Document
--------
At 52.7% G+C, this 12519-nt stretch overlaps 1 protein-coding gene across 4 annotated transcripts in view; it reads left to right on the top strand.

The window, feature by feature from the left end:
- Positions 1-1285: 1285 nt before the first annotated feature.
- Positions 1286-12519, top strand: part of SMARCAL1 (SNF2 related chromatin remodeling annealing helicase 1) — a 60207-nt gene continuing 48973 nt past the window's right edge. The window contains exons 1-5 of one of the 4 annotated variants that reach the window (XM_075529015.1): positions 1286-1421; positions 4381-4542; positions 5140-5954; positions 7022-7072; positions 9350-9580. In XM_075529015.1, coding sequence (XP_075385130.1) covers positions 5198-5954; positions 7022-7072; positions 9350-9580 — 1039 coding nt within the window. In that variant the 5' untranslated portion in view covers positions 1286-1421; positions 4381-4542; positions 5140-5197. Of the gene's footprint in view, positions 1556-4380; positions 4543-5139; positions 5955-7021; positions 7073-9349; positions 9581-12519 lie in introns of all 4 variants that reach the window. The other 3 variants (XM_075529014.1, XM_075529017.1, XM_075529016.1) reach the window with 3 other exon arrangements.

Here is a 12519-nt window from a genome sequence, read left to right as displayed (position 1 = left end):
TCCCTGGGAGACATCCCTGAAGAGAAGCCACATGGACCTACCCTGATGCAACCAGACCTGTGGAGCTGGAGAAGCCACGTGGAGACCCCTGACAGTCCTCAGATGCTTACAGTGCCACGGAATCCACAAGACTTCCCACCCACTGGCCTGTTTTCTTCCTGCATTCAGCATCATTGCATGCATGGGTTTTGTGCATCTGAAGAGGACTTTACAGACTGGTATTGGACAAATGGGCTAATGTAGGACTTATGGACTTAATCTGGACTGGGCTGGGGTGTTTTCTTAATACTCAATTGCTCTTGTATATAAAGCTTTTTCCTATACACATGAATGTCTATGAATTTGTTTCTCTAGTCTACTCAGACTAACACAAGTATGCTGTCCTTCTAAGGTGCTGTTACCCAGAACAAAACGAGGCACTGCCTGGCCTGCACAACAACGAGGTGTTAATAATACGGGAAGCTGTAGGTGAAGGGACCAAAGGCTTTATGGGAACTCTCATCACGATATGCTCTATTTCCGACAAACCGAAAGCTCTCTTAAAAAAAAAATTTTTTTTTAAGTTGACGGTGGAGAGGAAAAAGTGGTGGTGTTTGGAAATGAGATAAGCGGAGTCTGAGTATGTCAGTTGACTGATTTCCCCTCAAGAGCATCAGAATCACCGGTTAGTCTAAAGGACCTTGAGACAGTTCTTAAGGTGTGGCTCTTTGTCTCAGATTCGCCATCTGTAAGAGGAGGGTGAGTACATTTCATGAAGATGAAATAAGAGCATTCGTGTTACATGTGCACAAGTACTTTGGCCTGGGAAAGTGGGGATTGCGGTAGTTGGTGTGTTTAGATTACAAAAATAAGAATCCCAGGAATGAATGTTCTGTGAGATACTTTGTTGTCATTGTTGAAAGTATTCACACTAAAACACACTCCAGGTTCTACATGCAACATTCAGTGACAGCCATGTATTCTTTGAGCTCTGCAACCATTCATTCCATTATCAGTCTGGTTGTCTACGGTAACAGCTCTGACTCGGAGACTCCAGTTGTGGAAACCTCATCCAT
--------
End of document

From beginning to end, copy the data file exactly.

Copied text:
At 52.7% G+C, this 12519-nt stretch overlaps 1 protein-coding gene across 4 annotated transcripts in view; it reads left to right on the top strand.

The window, feature by feature from the left end:
- Positions 1-1285: 1285 nt before the first annotated feature.
- Positions 1286-12519, top strand: part of SMARCAL1 (SNF2 related chromatin remodeling annealing helicase 1) — a 60207-nt gene continuing 48973 nt past the window's right edge. The window contains exons 1-5 of one of the 4 annotated variants that reach the window (XM_075529015.1): positions 1286-1421; positions 4381-4542; positions 5140-5954; positions 7022-7072; positions 9350-9580. In XM_075529015.1, coding sequence (XP_075385130.1) covers positions 5198-5954; positions 7022-7072; positions 9350-9580 — 1039 coding nt within the window. In that variant the 5' untranslated portion in view covers positions 1286-1421; positions 4381-4542; positions 5140-5197. Of the gene's footprint in view, positions 1556-4380; positions 4543-5139; positions 5955-7021; positions 7073-9349; positions 9581-12519 lie in introns of all 4 variants that reach the window. The other 3 variants (XM_075529014.1, XM_075529017.1, XM_075529016.1) reach the window with 3 other exon arrangements.

Here is a 12519-nt window from a genome sequence, read left to right as displayed (position 1 = left end):
TCCCTGGGAGACATCCCTGAAGAGAAGCCACATGGACCTACCCTGATGCAACCAGACCTGTGGAGCTGGAGAAGCCACGTGGAGACCCCTGACAGTCCTCAGATGCTTACAGTGCCACGGAATCCACAAGACTTCCCACCCACTGGCCTGTTTTCTTCCTGCATTCAGCATCATTGCATGCATGGGTTTTGTGCATCTGAAGAGGACTTTACAGACTGGTATTGGACAAATGGGCTAATGTAGGACTTATGGACTTAATCTGGACTGGGCTGGGGTGTTTTCTTAATACTCAATTGCTCTTGTATATAAAGCTTTTTCCTATACACATGAATGTCTATGAATTTGTTTCTCTAGTCTACTCAGACTAACACAAGTATGCTGTCCTTCTAAGGTGCTGTTACCCAGAACAAAACGAGGCACTGCCTGGCCTGCACAACAACGAGGTGTTAATAATACGGGAAGCTGTAGGTGAAGGGACCAAAGGCTTTATGGGAACTCTCATCACGATATGCTCTATTTCCGACAAACCGAAAGCTCTCTTAAAAAAAAAATTTTTTTTTAAGTTGACGGTGGAGAGGAAAAAGTGGTGGTGTTTGGAAATGAGATAAGCGGAGTCTGAGTATGTCAGTTGACTGATTTCCCCTCAAGAGCATCAGAATCACCGGTTAGTCTAAAGGACCTTGAGACAGTTCTTAAGGTGTGGCTCTTTGTCTCAGATTCGCCATCTGTAAGAGGAGGGTGAGTACATTTCATGAAGATGAAATAAGAGCATTCGTGTTACATGTGCACAAGTACTTTGGCCTGGGAAAGTGGGGATTGCGGTAGTTGGTGTGTTTAGATTACAAAAATAAGAATCCCAGGAATGAATGTTCTGTGAGATACTTTGTTGTCATTGTTGAAAGTATTCACACTAAAACACACTCCAGGTTCTACATGCAACATTCAGTGACAGCCATGTATTCTTTGAGCTCTGCAACCATTCATTCCATTATCAGTCTGGTTGTCTACGGTAACAGCTCTGACTCGGAGACTCCAGTTGTGGAAACCTCATCCAT